• Christopher Hall

Debt recycling

What Is Debt recycling?

Debt recycling is the process of growing wealth by finding smarter uses for your existing resources, like a home with a mortgage. By being smarter with how your income connects with your debt, such as how you pay the mortgage on your home, you can grow your personal wealth – all with the blessing of the tax office.

Good debt vs bad debt:

In the eyes of the Australian Tax Office (ATO) there are two types of debt. They see them as 'good' and 'bad'.

Bad debt is something like the mortgage on your home. While having somewhere to live is important, the ATO doesn't let you claim the interest you pay on this mortgage as a tax deduction.

Good debt is when the borrowed money is used to buy investments which help increase your income and wealth. The ATO sees this as good debt because you are investing to help grow the economy.

Examples of 'good' investments are shares, managed funds, property (not your home) etc. The ATO rewards you for helping the economy grow by letting you claim a tax deduction on the interest expenses of the borrowed money used to buy these investments - like the interest payments you’d make for an investment property mortgage.

Recycling process: The recycling process starts by using the ‘bad’ debt on your home.

As you pay down the mortgage on your home, you use the portion of the home that you own (the equity) to start investing. Many people have this equity as cash in their 'offset account'.

Because the money coming from the offset account is borrowed money, you are effectively creating an investment loan; which is 'good debt', because it’s tax deductible.

To complete the recycling process, you use the income from these investments to pay down the mortgage on your home.

This increases the equity you have in the home, which you can draw down on once again, to increase your good debt and invest more.

In turn, this creates more tax deductions, and speeds up how quickly you can pay down the mortgage.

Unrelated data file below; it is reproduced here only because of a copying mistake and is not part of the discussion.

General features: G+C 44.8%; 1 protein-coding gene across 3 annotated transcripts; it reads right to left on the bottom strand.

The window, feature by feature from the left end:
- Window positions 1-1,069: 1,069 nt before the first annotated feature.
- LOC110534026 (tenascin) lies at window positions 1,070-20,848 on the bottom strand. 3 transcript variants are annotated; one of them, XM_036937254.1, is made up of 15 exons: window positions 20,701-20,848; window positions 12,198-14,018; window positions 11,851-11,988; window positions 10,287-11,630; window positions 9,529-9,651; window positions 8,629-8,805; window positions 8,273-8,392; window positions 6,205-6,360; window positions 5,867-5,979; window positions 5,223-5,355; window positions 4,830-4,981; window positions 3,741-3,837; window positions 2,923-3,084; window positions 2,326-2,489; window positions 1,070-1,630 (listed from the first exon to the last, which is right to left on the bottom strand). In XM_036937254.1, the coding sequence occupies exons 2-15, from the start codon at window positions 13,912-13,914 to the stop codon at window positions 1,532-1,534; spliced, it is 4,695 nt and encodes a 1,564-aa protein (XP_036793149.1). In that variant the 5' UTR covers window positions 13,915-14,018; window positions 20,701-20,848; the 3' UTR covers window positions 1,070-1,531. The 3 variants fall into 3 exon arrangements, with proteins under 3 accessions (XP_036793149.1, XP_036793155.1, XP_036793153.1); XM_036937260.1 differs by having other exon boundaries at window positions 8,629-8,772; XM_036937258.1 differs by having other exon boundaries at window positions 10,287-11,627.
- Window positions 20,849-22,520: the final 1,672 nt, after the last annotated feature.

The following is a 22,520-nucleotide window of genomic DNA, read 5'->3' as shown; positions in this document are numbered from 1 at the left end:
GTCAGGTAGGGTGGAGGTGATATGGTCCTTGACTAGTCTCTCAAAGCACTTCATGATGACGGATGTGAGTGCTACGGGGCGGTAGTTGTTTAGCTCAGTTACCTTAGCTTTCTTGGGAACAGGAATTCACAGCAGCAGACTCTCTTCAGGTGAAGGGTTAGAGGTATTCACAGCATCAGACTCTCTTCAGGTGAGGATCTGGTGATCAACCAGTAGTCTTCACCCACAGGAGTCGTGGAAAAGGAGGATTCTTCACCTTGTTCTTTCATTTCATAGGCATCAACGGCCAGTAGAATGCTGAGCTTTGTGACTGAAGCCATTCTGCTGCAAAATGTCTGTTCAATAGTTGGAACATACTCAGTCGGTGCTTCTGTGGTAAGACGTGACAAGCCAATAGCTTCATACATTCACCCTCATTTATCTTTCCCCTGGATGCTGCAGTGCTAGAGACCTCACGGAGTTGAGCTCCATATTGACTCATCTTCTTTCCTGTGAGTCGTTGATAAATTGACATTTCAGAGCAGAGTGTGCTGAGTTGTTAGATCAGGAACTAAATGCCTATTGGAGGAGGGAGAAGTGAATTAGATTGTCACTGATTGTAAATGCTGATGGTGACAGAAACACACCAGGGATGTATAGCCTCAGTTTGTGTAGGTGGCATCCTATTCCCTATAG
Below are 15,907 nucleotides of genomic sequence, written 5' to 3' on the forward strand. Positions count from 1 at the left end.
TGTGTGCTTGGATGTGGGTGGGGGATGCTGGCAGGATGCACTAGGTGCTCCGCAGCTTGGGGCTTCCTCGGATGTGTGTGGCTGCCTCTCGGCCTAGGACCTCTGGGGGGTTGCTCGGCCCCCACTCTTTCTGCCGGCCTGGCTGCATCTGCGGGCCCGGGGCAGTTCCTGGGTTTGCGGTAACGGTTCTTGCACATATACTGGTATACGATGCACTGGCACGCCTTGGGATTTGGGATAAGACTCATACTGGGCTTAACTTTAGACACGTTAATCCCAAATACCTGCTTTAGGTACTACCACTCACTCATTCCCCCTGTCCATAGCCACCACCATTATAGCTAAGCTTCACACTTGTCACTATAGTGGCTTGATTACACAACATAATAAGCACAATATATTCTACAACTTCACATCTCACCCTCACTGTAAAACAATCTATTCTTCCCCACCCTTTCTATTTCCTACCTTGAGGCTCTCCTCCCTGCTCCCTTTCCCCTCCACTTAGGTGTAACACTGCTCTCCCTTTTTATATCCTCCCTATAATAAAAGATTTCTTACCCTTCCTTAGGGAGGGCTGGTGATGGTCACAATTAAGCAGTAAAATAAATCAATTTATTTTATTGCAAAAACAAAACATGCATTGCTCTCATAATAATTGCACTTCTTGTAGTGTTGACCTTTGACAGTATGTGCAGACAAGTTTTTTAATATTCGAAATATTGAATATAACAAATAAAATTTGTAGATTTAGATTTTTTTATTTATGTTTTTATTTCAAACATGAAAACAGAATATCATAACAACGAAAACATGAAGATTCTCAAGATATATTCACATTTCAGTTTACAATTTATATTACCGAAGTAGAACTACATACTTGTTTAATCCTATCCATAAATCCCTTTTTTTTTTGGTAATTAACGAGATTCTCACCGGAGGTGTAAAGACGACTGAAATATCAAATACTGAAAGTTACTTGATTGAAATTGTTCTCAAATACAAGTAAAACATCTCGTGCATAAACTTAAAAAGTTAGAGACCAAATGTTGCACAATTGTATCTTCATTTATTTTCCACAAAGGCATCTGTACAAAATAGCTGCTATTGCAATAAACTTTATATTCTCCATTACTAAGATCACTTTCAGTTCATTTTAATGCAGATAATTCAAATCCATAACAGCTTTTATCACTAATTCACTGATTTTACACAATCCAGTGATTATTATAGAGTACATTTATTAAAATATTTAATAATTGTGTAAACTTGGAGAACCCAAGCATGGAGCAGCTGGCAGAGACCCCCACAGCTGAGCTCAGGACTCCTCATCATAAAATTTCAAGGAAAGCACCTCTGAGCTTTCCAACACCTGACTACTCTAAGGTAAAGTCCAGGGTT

The idea is that eventually the ‘bad’ debt in your mortgage has been replaced by ‘good’ debt – making it all tax deductible – and now you have an income stream on the side of your mortgage.

The Pros and Cons of Debt Recycling: As with all investing, there are always benefits, the ‘pros’, and risks, the ‘cons’.


The good parts of debt recycling are that if it is structured correctly it means that:

- Effectively the ATO is helping you grow your wealth through tax advantages - Investing can start today, while paying off your mortgage, even with a small amount - You’re kick-starting your wealth through an investment portfolio and using the income from these investments to reduce your bad debt - The higher your income, the more effective this strategy is – think of it like a snowball at the top of a hill.


The bad parts of debt recycling are that:

- Borrowed investments can go down as well as up - No investment return is ever guaranteed - You need to be comfortable with the notion of changes in investment values, just as share prices do go up and down - The strategy is dependent on you having an income stream (job/salary etc.) - It’s a long-term investment horizon, not a quick money grab. This snowball takes time to gain momentum, but after a while, it kicks up the gears - The higher your income, the more effective this strategy is. Lower income earners have a steeper hill to climb to start the momentum – but it will still take off eventually

Why does the ATO allow this: While we can’t speak for the ATO, these tax concessions help promote your wealth accumulation. Helping you create more income/wealth is good for the balance sheet of the country, increasing prosperity and GDP - and it also makes it less likely they’ll need to support you (via welfare) in your old age.

We support the ATO's decision to help Australians achieve their lifestyle goals - just ensure you get appropriate advice to see if this strategy is right for you - and critically, it must be set up correctly. This is a detail-orientated strategy, and the ducks all need to be lined up before you start ‘shooting’.

Whether this strategy is for you or not, congratulate yourself on researching wealth creation and getting one step closer to increasing your own personal wealth.

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